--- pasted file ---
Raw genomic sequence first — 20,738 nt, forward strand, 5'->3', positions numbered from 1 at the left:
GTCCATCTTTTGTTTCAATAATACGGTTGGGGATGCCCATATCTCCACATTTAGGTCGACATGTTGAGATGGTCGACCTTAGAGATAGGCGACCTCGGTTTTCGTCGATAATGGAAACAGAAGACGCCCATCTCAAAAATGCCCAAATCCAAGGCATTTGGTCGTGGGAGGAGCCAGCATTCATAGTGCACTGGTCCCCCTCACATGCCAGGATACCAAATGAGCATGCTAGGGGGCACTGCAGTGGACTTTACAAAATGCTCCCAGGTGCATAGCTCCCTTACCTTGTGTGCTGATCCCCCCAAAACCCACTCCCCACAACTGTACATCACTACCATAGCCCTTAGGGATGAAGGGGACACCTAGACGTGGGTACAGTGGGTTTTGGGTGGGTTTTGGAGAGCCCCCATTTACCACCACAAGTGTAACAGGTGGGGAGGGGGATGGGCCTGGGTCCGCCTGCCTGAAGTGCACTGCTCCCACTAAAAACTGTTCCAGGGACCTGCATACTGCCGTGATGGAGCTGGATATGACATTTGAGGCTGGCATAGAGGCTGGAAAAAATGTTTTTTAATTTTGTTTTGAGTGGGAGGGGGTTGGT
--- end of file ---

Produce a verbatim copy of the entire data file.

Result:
Raw genomic sequence first — 20,738 nt, forward strand, 5'->3', positions numbered from 1 at the left:
GTCCATCTTTTGTTTCAATAATACGGTTGGGGATGCCCATATCTCCACATTTAGGTCGACATGTTGAGATGGTCGACCTTAGAGATAGGCGACCTCGGTTTTCGTCGATAATGGAAACAGAAGACGCCCATCTCAAAAATGCCCAAATCCAAGGCATTTGGTCGTGGGAGGAGCCAGCATTCATAGTGCACTGGTCCCCCTCACATGCCAGGATACCAAATGAGCATGCTAGGGGGCACTGCAGTGGACTTTACAAAATGCTCCCAGGTGCATAGCTCCCTTACCTTGTGTGCTGATCCCCCCAAAACCCACTCCCCACAACTGTACATCACTACCATAGCCCTTAGGGATGAAGGGGACACCTAGACGTGGGTACAGTGGGTTTTGGGTGGGTTTTGGAGAGCCCCCATTTACCACCACAAGTGTAACAGGTGGGGAGGGGGATGGGCCTGGGTCCGCCTGCCTGAAGTGCACTGCTCCCACTAAAAACTGTTCCAGGGACCTGCATACTGCCGTGATGGAGCTGGATATGACATTTGAGGCTGGCATAGAGGCTGGAAAAAATGTTTTTTAATTTTGTTTTGAGTGGGAGGGGGTTGGT